In a major victory for the wireless industry, the U.S. Court of Appeals for the Second Circuit held that local attempts to regulate wireless technologies by establishing a "preference" for certain "alternate technologies," such as Distributed Antenna Systems (DAS) or microcell antennas, are preempted by federal law because they trench upon a field occupied by the federal government.
A team of Wiley Rein communications attorneys, led by Andrew G. McBride and Joshua S. Turner, on behalf of Verizon Wireless and other major telecommunications carriers, had successfully mounted a facial challenge to a local town's wireless siting ordinance in federal district court. In New York SMSA L.P. d/b/a Verizon Wireless v. Town of Clarkstown, the Southern District of New York found that a local ordinance that legislated a preference for alternate technologies, including DAS, and which also regulated radio frequency interference, was preempted by federal law under a field preemption theory.
On appeal to the Second Circuit, the town had argued that its regulatory preference was permissible as an exercise of local zoning interests preserved by federal law. The Second Circuit disagreed, concluding that "the provisions setting forth a preference for 'alternate technologies'" are preempted "because they interfere with the federal government's regulation of technical and operational aspects of wireless telecommunications technology, a field that is occupied by federal law. The federal government has long regulated telecommunications, and in passing the Telecommunications Act, Congress took further steps 'to facilitate nationally the growth of wireless telephone service.' The Federal Communications Commission (FCC) has issued regulations setting technical standards for wireless technology, including, in particular, antennas." Because of the local ordinance's substantial preference for alternative technologies, the Second Circuit readily found that it "interferes with the federal regulatory scheme that occupies the field" and is preempted.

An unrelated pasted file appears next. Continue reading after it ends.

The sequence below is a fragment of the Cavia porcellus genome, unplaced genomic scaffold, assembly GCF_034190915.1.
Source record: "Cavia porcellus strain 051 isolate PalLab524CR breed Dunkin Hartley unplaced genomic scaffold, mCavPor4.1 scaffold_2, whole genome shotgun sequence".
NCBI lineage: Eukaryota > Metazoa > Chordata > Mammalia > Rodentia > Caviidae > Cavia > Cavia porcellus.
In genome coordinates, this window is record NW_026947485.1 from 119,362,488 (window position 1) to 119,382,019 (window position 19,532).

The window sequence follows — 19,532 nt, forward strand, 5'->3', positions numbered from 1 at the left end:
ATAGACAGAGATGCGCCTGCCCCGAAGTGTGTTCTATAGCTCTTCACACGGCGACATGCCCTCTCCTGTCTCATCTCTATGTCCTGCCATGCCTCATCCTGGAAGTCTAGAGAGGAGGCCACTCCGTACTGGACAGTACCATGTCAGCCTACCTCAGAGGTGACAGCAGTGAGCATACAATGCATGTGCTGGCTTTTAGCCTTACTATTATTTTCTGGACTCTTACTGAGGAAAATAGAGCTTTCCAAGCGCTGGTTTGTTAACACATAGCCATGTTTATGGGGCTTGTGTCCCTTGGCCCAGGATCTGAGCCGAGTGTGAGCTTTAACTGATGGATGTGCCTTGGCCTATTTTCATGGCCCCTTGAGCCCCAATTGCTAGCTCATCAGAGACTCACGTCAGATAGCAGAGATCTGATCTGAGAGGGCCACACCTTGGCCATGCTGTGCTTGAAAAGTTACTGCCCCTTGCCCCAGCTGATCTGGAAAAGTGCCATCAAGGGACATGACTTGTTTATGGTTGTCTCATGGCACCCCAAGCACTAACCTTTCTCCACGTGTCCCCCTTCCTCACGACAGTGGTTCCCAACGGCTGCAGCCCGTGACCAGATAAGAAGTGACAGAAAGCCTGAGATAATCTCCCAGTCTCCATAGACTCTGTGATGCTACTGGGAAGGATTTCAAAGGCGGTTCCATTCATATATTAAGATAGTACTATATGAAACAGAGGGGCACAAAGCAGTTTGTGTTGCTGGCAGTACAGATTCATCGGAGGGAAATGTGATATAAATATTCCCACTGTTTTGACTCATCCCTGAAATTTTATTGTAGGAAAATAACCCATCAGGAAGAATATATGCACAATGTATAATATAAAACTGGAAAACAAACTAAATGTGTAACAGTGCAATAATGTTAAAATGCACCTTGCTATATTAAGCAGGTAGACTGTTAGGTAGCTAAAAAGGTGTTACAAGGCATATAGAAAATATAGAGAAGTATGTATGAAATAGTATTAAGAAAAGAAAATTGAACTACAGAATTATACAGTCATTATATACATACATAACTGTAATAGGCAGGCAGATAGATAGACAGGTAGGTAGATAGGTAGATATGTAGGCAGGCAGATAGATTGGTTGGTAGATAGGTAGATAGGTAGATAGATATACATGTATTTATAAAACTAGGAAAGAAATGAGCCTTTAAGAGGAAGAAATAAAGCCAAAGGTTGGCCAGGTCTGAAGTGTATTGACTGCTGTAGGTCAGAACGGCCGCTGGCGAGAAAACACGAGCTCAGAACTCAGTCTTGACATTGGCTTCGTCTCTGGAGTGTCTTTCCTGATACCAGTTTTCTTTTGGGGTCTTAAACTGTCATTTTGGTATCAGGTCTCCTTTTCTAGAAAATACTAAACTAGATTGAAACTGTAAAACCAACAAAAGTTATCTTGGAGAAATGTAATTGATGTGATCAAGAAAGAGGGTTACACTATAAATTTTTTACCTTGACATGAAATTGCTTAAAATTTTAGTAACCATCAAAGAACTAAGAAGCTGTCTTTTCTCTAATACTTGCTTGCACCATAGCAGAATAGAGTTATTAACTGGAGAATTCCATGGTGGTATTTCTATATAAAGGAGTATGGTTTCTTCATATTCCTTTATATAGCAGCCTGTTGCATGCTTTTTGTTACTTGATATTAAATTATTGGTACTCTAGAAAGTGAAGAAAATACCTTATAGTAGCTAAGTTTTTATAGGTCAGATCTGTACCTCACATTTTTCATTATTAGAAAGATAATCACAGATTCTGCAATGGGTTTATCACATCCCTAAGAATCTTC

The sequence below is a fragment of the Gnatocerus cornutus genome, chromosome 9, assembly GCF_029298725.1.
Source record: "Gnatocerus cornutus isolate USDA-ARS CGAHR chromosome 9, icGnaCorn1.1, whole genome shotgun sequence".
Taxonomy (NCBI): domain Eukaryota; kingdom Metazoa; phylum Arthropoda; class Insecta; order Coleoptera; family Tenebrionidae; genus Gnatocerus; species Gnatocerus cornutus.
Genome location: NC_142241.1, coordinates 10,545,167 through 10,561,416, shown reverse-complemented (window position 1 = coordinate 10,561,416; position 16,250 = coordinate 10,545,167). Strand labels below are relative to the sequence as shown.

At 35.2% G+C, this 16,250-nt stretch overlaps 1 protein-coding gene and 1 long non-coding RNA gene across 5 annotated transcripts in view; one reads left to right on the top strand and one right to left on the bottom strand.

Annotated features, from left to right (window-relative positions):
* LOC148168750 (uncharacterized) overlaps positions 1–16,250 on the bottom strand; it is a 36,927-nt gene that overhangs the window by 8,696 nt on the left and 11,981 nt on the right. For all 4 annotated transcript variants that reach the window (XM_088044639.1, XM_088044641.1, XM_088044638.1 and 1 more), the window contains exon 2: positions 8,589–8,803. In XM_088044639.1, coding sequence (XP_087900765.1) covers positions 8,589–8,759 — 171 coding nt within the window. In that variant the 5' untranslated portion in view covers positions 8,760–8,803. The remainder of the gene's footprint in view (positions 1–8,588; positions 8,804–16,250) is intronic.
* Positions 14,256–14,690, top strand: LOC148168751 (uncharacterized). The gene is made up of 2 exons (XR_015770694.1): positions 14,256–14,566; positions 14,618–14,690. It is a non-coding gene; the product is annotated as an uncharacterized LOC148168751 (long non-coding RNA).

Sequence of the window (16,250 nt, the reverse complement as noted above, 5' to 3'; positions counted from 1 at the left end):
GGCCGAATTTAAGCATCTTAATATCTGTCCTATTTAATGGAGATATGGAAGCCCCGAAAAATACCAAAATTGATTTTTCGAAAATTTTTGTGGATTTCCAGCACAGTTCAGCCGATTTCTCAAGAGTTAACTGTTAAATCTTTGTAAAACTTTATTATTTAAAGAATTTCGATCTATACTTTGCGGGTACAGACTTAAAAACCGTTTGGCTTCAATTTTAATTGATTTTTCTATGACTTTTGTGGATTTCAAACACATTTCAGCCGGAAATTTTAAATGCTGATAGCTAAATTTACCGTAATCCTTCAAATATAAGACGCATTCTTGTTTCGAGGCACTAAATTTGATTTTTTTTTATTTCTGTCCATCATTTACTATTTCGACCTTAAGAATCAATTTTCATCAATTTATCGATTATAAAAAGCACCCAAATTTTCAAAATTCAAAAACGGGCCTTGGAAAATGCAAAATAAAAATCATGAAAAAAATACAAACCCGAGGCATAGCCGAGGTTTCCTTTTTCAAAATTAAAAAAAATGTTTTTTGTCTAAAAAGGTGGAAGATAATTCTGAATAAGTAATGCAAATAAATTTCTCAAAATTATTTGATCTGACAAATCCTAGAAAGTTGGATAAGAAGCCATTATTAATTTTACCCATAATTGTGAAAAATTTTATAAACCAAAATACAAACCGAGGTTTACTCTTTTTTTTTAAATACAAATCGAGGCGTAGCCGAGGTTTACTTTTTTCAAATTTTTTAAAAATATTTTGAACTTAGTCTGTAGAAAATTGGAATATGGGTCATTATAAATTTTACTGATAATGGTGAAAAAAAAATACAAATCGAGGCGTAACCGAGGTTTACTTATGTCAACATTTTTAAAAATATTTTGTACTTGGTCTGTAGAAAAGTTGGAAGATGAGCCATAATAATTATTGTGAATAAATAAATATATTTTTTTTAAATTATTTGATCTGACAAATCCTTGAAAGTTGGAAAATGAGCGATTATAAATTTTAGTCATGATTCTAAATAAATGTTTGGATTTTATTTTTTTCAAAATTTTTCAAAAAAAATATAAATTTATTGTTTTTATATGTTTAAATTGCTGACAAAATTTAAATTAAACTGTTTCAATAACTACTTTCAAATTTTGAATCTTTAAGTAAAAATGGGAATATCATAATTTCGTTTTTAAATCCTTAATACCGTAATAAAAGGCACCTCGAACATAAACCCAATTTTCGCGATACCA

Wiley Rein served as lead counsel on behalf of a group of wireless carriers in this matter, including Verizon Wireless.
On July 16, Wiley Rein hosted a Summer Law Day event for students from the Thurgood Marshall Academy, a DC public charter high school that focuses on issues of law and government. More than 100 rising ninth grade students gathered at the offices of Wiley Rein for a half-day workshop on basic legal principles that included a series of mini-mock trials, roundtable discussions and interactive case studies. The program aims to help students learn critical thinking skills, develop public speaking techniques and practice how to respectfully disagree and respond to an argument.
This is the seventh time that Wiley Rein has participated in the Law Day program. About 20 enthusiastic lawyers and summer associates served as faculty members for the law day program.
Thurgood Marshall Academy was founded upon the belief - articulated by U.S. Supreme Court Justice Thurgood Marshall - that all children have the right to a first-class education and the opportunity to reach their full potential. As the District's first law-themed public charter high school, the academy's mission is to prepare students to succeed in college and to actively engage in our democratic society. It serves almost 400 students in grades 9-12 and boasts a 100 percent college acceptance rate in every graduating class to date.